# the birthday of Grothendieck topologies

This is the story of the day the notion of ‘neighbourhood’ changed forever (at least in the geometric sense).

For ages a neighbourhood of a point was understood to be an open set of the topology containing that point. But on that day, it was demonstrated that the topology of choice of algebraic geometry, the Zariski topology, needed a drastic upgrade.

This ultimately led to the totally new notion of Grothendieck topologies, which aren’t topological spaces at all.

Formally, the definition of Grothendieck topologies was cooked up in the fall of 1961 when Grothendieck visited Zariski, Mike Artin and David Mumford in Harvard.

The following spring, Mike Artin ran a seminar resulting in his lecture notes on, yes, Grothendieck topologies.

But, paradigm shifts like this need a spark, ‘une bougie d’allumage’, and that moment of insight happened quite a few years earlier.

It was a sunny spring monday afternoon at the Ecole Normal Superieure. Jean-Pierre Serre was giving the first lecture in the 1958 Seminaire Claude Chevalley which that year had Chow rings as its topic.

That day, april 21st 1958, Serre was lecturing on algebraic fibre bundles: He had run into a problem.

If a Lie group $G$ acts freely on a manifold $M$, then the set of $G$-orbits $M/G$ is again a manifold and the quotient map $\pi : M \rightarrow M/G$ is a principal $G$-fibre bundle meaning that for sufficiently small open sets $U$ of $M/G$ we have diffeomorphisms

$\pi^{-1}(U) \simeq U \times G$

that is, locally (but not globally) $M$ is just a product manifold of $G$ with another manifold and the $G$-orbits are all of the form $\{ u \} \times G$.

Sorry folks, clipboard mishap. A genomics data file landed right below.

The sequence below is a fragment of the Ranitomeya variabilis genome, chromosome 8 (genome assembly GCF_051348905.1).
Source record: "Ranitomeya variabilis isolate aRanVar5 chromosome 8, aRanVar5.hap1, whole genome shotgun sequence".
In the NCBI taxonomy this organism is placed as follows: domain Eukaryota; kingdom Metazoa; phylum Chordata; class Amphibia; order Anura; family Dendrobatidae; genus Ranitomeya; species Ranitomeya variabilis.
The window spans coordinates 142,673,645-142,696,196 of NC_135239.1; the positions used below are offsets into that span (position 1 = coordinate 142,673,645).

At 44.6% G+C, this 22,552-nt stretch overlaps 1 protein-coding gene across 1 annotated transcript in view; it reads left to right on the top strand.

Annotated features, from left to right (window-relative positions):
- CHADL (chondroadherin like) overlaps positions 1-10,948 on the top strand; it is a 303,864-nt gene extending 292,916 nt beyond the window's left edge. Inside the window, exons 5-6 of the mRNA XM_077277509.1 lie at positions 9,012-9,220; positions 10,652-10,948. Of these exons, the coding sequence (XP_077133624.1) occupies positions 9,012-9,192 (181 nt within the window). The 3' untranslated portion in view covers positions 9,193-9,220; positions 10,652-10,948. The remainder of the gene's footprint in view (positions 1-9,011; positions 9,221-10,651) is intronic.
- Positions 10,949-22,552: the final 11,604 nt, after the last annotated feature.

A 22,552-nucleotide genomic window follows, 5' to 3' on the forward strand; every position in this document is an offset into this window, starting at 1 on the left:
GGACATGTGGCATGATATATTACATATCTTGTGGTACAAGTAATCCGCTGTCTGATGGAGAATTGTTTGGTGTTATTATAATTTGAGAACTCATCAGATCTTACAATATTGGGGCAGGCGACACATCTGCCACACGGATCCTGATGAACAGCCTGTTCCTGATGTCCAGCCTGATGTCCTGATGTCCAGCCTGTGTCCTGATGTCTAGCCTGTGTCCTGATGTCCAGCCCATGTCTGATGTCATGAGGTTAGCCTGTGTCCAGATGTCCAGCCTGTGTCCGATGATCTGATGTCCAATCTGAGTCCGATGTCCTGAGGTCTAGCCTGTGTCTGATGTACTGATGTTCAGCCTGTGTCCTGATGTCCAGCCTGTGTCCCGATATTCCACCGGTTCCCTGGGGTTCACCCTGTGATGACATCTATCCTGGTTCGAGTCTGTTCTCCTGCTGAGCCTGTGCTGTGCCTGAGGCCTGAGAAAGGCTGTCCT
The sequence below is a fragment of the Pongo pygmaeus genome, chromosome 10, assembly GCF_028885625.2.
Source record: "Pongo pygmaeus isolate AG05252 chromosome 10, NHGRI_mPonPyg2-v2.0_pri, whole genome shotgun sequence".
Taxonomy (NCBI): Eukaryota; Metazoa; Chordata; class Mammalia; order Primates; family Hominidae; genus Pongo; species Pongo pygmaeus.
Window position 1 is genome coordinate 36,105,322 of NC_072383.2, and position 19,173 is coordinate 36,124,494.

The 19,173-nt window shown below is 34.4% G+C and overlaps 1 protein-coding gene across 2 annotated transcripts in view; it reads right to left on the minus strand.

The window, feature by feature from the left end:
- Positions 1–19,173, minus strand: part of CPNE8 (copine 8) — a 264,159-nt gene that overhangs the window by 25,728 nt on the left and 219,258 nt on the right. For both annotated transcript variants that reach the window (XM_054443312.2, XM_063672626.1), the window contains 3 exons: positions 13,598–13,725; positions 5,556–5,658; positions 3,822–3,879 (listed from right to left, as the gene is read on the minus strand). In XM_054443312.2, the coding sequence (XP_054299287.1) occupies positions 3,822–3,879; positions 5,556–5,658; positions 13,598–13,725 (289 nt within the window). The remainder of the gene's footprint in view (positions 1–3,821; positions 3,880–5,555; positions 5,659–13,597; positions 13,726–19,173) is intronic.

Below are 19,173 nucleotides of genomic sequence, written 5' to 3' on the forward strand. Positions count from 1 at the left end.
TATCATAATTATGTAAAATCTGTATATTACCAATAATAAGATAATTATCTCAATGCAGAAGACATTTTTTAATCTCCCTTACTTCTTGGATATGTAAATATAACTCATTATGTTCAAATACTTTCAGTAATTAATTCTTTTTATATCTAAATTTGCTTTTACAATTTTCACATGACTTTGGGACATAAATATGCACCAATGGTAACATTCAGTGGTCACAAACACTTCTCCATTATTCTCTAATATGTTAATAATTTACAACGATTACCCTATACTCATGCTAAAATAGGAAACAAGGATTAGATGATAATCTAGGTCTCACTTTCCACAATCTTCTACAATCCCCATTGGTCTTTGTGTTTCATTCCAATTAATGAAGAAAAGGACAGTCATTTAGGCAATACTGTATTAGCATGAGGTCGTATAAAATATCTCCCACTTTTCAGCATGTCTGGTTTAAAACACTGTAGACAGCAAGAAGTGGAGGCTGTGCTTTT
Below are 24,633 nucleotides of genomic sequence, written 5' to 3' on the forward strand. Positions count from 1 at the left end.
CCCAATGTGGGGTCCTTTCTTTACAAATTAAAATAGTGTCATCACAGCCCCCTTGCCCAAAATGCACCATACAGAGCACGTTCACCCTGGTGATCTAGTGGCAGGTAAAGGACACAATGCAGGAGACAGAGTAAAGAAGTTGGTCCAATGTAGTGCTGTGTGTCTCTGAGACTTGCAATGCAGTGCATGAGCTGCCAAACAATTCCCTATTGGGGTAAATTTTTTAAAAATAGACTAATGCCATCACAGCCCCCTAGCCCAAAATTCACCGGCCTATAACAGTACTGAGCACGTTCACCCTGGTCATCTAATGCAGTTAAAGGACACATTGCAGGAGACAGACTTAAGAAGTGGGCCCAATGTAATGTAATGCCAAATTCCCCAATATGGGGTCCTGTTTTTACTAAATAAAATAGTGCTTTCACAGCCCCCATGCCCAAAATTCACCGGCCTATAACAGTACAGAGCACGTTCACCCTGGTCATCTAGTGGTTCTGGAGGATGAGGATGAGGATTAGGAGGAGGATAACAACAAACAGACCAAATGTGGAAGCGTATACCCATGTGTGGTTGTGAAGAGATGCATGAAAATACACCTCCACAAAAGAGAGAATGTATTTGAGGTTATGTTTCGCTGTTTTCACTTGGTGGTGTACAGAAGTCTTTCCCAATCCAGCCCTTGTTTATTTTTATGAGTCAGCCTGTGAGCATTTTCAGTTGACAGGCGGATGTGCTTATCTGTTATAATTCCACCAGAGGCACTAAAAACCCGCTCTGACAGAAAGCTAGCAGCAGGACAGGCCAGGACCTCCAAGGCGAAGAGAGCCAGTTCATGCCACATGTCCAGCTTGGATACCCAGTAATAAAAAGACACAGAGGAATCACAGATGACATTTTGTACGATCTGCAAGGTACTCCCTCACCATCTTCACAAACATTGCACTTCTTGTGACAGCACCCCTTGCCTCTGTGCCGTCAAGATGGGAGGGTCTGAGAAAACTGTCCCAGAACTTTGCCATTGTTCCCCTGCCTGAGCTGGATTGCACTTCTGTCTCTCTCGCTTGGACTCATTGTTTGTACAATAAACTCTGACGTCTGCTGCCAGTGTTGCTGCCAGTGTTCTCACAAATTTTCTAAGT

The corresponding situation in algebraic geometry would be this: a nice, say reductive, algebraic group $G$ acting freely on a nice, say smooth, algebraic variety $X$. In this case one can form again an orbit space $X/G$ which is again a (smooth) algebraic variety but the natural quotient map $\pi : X \rightarrow X/G$ rarely has this local product property…

The reason being that the Zariski topology on $X/G$ is way too coarse, it doesn’t have enough open sets to enforce this local product property.

(For algebraists: let $A$ be an Azumaya algebra of rank $n^2$ over $\mathbb{C}[X]$, then the representation variety $\mathbf{rep}_n(A)$ is a principal $\mathbf{PGL}_n$-bundle over $X$ but is only local trivial in the Zariski topology when $A$ is a trivial Azumaya algebra, that is, $End_{\mathbb{C}[X]}(P)$ for a rank $n$ projective module $P$ over $\mathbb{C}[X]$.)

But, Serre had come up with a solution.

He was going to study fibre bundles which were locally ‘isotrivial’, meaning that they had the required local product property but only after extending them over an unamified cover $Y \rightarrow X$ (what we now call, an etale cover) and he was able to clasify such fibre bundles by a laborious way (which we now call the first etale cohomology group).

The story goes that Grothendieck, sitting in the public, immediately saw that these etale extensions were the correct generalization of the usual (Zariski) localizations and that he could develop a cohomology theory out of them in all dimensions.

According to Colin McLarty Serre was ‘absolutely unconvinced’, since he felt he had ‘brutally forced’ the bundles to yield the $H^1$’s.

We will never known what Serre actually wrote on the blackboard on april 21st 1958.

The above scanned image tells it is an expanded version of the original talk, written up several months later after the ICM-talk by Grothendieck in Edinburgh.

By that time, Grothendieck had shown Serre that his method indeed gives cohomology in all dimensions,and convinced him that this etale cohomology was likely to be the “true cohomology needed to prove the Weil conjectures”.

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